Sonya Curry

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Sonya Curry
Born
Sonya Alicia Adams

(1966-05-30) May 30, 1966 (age 53)
ResidenceCharlotte, North Carolina[1]
OccupationEducator
Spouse(s)
Dell Curry (m. 1988)
Children3, including Stephen Curry, Seth Curry
RelativesAyesha Curry (daughter-in-law)

Sonya Alicia Curry (née Adams; born May 30, 1966[2]) is an American educator. She is the mother of basketball players Stephen Curry and Seth Curry.

Early life[edit]

Sonya Adams was born in Radford, Virginia, to Cleive and Candy Adams. They lived in extreme poverty and frequently encountered racist experiences with the Ku Klux Klan.[3] In high school, Adams played volleyball, track and field, and basketball. She matriculated to Virginia Tech as a student athlete, where she played volleyball, earning all-conference honors in the Metro Conference as a junior.[4] She received a degree in Education.[5] According to her best friend and college roommate, the volleyball team was popular largely due to Adams.[6]

Adams met her future husband, Dell Curry, at Virginia Tech. During her official recruiting visit to the school, she was watching the men's basketball practice when Adams and Curry noticed each other.[4] Due to her physical traits of blue eyes and dark blonde hair, Sonya Curry experienced colorism of white passing from the Charlotte Hornets former-owner George Shinn, who believed she was a white woman but held racist views of miscegenation with team players.[7]

Career[edit]

Curry is president of the Christian Montessori School of Lake Norman in Huntersville, North Carolina, which she founded in 1995.[8][1] Her children attended the school.[1]

Personal life[edit]

Curry's oldest son Stephen plays for the Golden State Warriors and has won three NBA championships, while her younger son Seth currently plays for the Dallas Mavericks, and her daughter, Sydel, played volleyball at Elon University.[9] She has three granddaughters and one grandson.[10][11]

Starting when Stephen was in college playing with Davidson during the 2008 NCAA Tournament, Curry began being a favorite shot for college basketball television producers. When Seth was playing college ball with Duke, her celebration of his three-point field goal against North Carolina in February 2013 had her trending on Twitter.[12] She remained popular on the Internet during the Blue Devils' run in the 2013 NCAA Tournament.[6]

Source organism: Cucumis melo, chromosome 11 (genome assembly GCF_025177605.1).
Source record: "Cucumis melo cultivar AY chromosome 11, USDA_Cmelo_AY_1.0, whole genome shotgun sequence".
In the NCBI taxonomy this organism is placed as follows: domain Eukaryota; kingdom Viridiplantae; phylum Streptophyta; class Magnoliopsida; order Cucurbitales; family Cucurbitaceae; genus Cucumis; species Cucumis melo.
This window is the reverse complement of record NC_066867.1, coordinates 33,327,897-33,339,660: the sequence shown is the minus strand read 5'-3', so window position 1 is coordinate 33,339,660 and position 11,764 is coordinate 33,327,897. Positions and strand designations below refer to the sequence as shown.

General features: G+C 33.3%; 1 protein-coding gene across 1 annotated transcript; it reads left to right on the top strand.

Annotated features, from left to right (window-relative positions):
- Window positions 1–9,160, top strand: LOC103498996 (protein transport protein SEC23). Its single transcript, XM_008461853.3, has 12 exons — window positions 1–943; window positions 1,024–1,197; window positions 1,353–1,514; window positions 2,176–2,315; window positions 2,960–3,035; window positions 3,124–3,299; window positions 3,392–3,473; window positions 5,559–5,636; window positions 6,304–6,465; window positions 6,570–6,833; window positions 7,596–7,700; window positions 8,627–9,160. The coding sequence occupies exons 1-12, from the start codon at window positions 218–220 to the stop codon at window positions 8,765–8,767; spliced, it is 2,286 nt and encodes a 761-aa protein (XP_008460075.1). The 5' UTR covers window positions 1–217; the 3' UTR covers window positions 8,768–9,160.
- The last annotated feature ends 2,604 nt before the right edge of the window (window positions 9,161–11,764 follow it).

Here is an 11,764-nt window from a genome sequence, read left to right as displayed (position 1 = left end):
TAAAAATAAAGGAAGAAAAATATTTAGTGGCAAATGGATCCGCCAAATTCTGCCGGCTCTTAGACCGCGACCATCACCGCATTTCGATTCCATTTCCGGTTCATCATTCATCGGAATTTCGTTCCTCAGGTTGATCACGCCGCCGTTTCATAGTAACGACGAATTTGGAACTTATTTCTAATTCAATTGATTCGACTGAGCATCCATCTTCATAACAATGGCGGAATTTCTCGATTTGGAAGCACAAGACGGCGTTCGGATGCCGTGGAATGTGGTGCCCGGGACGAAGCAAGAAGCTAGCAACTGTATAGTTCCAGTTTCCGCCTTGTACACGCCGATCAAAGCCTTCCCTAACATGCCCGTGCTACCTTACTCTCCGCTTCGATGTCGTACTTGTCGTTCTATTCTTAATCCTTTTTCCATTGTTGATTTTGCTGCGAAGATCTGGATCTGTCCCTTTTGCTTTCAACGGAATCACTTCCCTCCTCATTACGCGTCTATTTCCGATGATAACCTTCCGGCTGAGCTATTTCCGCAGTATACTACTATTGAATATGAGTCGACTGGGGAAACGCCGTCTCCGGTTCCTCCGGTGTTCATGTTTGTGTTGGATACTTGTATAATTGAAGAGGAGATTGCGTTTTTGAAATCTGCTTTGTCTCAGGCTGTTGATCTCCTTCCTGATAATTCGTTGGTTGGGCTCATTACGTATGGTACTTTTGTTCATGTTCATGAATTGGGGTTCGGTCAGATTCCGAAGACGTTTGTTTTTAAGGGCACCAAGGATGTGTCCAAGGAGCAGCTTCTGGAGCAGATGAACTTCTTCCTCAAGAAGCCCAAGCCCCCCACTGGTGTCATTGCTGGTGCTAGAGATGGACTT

As she often receives camera time in the audience of Golden State games, Curry has been described as royalty in the NBA.[13] Curry is often interviewed about how she successfully raised professional athletes, including two-time NBA Most Valuable Player Stephen. She shares how the family has been successful over time, including how they have dealt with their children's success in the NBA.[14][15]

Her sons Stephen and Seth became the first brothers to ever compete against each other in an NBA Conference Finals in 2019, when the Golden State played Portland.[9] That postseason, Curry and Dell were on the road since March, watching their sons' games from the stands. Stephen and Seth never played competitively against each other until they reached the NBA. Though they had faced each other in the regular season, it was a different experience for her to watch them compete against each other in the playoffs.[9][16]

References[edit]

  1. ^ a b c Dziemianowicz, Joe (November 21, 2018). "Steph Curry's mom was strict: 'It's not my job to do everything for everybody'". Today.
  2. ^ Yorkey, Mike (2016). "Chapter 1: His Father's Apprentice". The Right Steph: How Stephen Curry Is Taking the NBA to a New Level--With Humility and Grace. Shiloh Run Press. ISBN 9781683221098. Retrieved May 31, 2019. She married Cleive E. Adams and had four children that included Sonya, who was born May 30, 1966.
  3. ^ "Sonya Curry shares harrowing details of her experiences with racism". USA Today.
  4. ^ a b Ostler, Scott (May 28, 2017). "How 'Splash Mothers' begat the Warriors' Splash Brothers". San Francisco Chronicle. Retrieved May 31, 2019.
  5. ^ Spears, Marc J. (February 19, 2019). "Sonya Curry turns experiences with racism into lessons for her children". The Undefeated.
  6. ^ a b Killion, Ann (May 12, 2013). "Mom set Stephen Curry on winning path". SFGate. Retrieved May 25, 2019.
  7. ^ "Sonya Curry: Ex-Hornets Owner George Shinn Warned Team of Interracial Marriage". Bleacher Report.
  8. ^ Curry, Sonya. "A Message from the Head of the School". Christianmontessorischool.org.
  9. ^ a b c Stein, Marc (May 15, 2019). "Sonya and Dell Curry Mastered Cheering for Their Sons. But Not at the Same Time". New York Times.
  10. ^ Vulpo, Mike (July 4, 2018). "Ayesha and Stephen Curry Welcome Baby No. 3—Find Out the Name Of Their Son". E! Online. Archived from the original on July 5, 2018. Retrieved July 5, 2018. Cite uses deprecated parameter |dead-url= (help)
  11. ^ Greif, Andrew (November 9, 2018). "Doc Rivers' daughter is raising another Curry and he couldn't be happier". LATimes.com. Retrieved November 14, 2018.
  12. ^ Mahr, Chris (March 28, 2013). "Sonya Curry: College basketball's most famous mom talks about her sons and social media". Yahoo Sports. Retrieved May 29, 2019.
  13. ^ "The making of the NBA's Royal Family: The Currys". NBC Sports.
  14. ^ Flagler, Betsy (May 3, 2008). "Away From the Spotlight, Currys Are a Model". Atlanta Journal-Consitution. Retrieved May 25, 2019 – via Newspapers.com.
  15. ^ Bonnell, Rick (June 21, 2015). "NBA Playoffs Became Family Project for Dell and Sonya Curry". The Daily Oklahoman. Retrieved May 25, 2019 – via Newspapers.com.
  16. ^ Martinez, Marja (March 13, 2019). "One-on-one with Sonya Curry: Which son will she root for during the NBA Western Conference Finals?". KPTV.com. Retrieved May 29, 2019.